Sometimes RI detectors are used for different applications with either aqueous and nonaqueous solvents. When this is the practice,
be sure to flush the entire system (reservoirs, degasser, pump, autosampler, and detector) with a series of solvents that
are mutually miscible. For example, go from aqueous solvents to 100% acetonitrile or methanol, then to organic solvents. If
you are not sure of the history of the system, remove the column and replace it with a piece of capillary tubing. Then flush
the entire system with 20–30 mL of isopropanol, which is miscible with both aqueous and organic solvents. Then flush to the
desired mobile phase.
Baseline noise can be a critical factor with RI detection. Because RI inherently has poor sensitivity when compared to UV
or other detectors, signal-to-noise can be a limiting factor. For this reason, you may want to take advantage of larger detector
time constants (noise filters) with RI than with other detectors. A good rule of thumb is to set the detector time constant
at 10% of the peak width at baseline or 20% of the half-height width. For example, if the peak is 10 s wide at the baseline,
you can use a 1 s time constant. A higher time constant value smoothes the baseline, but too high a value will "smooth" off
the top of the peaks, making them broader and shorter.
If you are having a hard time distinguishing the source of a baseline problem between the pump and mobile phase as opposed
to a temperature-related problem, turn off the pump (or set the flow to 0 mL/min). This will eliminate the pump or mobile-phase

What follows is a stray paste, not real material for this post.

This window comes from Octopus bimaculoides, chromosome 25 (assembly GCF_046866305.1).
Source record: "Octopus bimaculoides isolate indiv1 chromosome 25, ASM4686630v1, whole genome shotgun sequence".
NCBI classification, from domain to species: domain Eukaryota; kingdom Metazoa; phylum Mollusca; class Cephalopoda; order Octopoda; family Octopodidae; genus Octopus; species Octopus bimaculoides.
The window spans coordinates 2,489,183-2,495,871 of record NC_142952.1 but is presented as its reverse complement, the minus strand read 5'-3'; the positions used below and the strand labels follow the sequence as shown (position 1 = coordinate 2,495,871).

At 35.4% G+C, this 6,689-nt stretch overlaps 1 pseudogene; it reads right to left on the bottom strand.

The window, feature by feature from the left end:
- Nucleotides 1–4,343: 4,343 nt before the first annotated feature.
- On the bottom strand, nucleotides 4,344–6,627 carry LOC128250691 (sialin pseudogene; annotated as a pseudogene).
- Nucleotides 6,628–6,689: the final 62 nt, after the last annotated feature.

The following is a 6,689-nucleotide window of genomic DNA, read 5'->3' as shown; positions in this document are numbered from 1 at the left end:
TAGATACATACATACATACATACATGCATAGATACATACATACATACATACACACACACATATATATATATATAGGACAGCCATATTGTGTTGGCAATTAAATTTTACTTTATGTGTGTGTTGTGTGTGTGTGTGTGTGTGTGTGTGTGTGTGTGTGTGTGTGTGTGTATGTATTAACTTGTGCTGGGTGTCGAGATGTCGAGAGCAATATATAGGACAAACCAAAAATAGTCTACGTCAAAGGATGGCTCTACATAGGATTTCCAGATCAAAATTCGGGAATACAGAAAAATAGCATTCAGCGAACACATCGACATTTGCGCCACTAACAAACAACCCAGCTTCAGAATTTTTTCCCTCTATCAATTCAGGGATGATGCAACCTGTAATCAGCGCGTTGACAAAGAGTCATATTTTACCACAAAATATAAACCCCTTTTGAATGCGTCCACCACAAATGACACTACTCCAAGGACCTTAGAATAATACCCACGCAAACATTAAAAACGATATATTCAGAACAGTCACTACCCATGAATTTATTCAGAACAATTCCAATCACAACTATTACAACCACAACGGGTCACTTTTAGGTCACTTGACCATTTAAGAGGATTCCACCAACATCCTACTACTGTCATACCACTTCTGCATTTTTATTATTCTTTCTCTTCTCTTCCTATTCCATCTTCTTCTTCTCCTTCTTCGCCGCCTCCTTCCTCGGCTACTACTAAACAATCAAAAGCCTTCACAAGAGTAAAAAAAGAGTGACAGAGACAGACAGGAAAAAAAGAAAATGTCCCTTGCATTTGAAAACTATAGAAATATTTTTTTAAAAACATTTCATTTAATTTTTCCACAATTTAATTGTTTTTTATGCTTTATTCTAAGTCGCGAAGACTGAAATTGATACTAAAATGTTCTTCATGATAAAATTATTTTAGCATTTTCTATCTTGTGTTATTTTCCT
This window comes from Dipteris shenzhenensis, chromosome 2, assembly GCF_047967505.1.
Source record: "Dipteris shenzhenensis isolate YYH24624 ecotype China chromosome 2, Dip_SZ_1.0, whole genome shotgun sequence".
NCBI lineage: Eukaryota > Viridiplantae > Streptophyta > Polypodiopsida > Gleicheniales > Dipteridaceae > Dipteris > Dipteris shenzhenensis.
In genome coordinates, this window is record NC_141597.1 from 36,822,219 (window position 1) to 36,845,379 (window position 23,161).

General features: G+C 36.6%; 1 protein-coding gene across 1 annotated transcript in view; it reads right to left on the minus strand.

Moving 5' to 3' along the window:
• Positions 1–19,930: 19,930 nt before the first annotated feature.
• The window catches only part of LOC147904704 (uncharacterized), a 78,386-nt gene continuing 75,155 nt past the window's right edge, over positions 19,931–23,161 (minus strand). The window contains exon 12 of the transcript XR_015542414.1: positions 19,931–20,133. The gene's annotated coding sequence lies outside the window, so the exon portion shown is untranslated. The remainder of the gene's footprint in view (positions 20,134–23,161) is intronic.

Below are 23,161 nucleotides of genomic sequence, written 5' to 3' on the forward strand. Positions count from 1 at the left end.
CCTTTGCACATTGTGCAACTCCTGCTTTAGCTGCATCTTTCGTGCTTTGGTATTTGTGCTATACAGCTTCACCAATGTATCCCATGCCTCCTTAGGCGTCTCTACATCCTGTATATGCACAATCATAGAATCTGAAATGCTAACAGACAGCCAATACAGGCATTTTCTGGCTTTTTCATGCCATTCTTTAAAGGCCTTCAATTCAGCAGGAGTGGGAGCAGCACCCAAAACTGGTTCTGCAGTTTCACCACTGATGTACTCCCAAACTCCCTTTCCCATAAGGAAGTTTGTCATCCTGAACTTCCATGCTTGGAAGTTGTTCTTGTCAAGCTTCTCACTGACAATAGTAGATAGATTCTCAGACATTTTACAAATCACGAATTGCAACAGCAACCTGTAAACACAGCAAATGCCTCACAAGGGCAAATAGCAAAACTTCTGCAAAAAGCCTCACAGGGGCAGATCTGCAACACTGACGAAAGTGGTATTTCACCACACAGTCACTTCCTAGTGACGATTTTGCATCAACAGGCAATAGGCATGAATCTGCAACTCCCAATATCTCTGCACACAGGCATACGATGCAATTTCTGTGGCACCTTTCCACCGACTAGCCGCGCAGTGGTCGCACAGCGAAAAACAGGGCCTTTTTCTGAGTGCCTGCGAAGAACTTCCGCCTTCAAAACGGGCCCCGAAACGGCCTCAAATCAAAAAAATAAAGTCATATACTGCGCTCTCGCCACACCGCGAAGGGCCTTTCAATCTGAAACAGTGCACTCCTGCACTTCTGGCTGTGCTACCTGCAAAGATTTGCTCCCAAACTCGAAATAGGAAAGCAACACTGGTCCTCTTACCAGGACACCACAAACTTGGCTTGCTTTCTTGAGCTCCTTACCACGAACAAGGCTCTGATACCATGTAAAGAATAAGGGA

problem. If the baseline problem persists, it is because of changing temperature.
Because of its extreme sensitivity to temperature, a byword for RI detection is patience. It will take longer to equilibrate
the mobile phase, to warm up the detector, or settle down from any system change. For this reason, if time is critical, it
is prudent to leave the detector turned on and in a mobile-phase recycle mode. You can reduce the flow rate under these conditions,
if you desire, but this will leave the system in a standby mode that will return rapidly to normal operation.
If you are looking for alternatives to the RI detector for universal detection, consider evaporative light scattering detection
(ELSD) or charged-aerosol detection (CAD). Both of these detectors rely on evaporation of the mobile phase and then detection
of the "dust" that is left behind. Both ELSD and CAD can be operated with gradients, which is an additional advantage, but
they are restricted to mobile phases that are volatile — so no phosphate buffer is allowed.
And if all else fails . . . read the directions! If you are a normal user of other detectors, such as UV, fluorescence, or
MS, troubleshooting RI problems may not be second nature. Consult the operation and service manual for your specific detector
for troubleshooting and preventive maintenance instructions. If you'd like advice from other users regarding specific problems,
consult one of the on-line discussion groups, such as Chromatography Forum (
http://www.chromforum.org/) or the HPLC Users Group at LinkedIn (
Equation 2 of the October 2012 installment (B. Alsehli and J.W. Dolan, LCGC North Amer.
10, 898–902 ) contained an error and should have read as follows:
With this change, all the calculated values of peak widths and recommended injection volumes should be increased fourfold.
The discussion and conclusions are still valid. For a fully corrected version, see
John W. Dolan
"LC Troubleshooting" Editor John Dolan has been writing "LC Troubleshooting" for LCGC for more than 25 years. One of the industry's
most respected professionals, John is currently the Vice President of and a principal instructor for LC Resources, Walnut
Creek, California. He is also a member of LCGC's editorial advisory board. Direct correspondence about this column via e-mail
John W. Dolan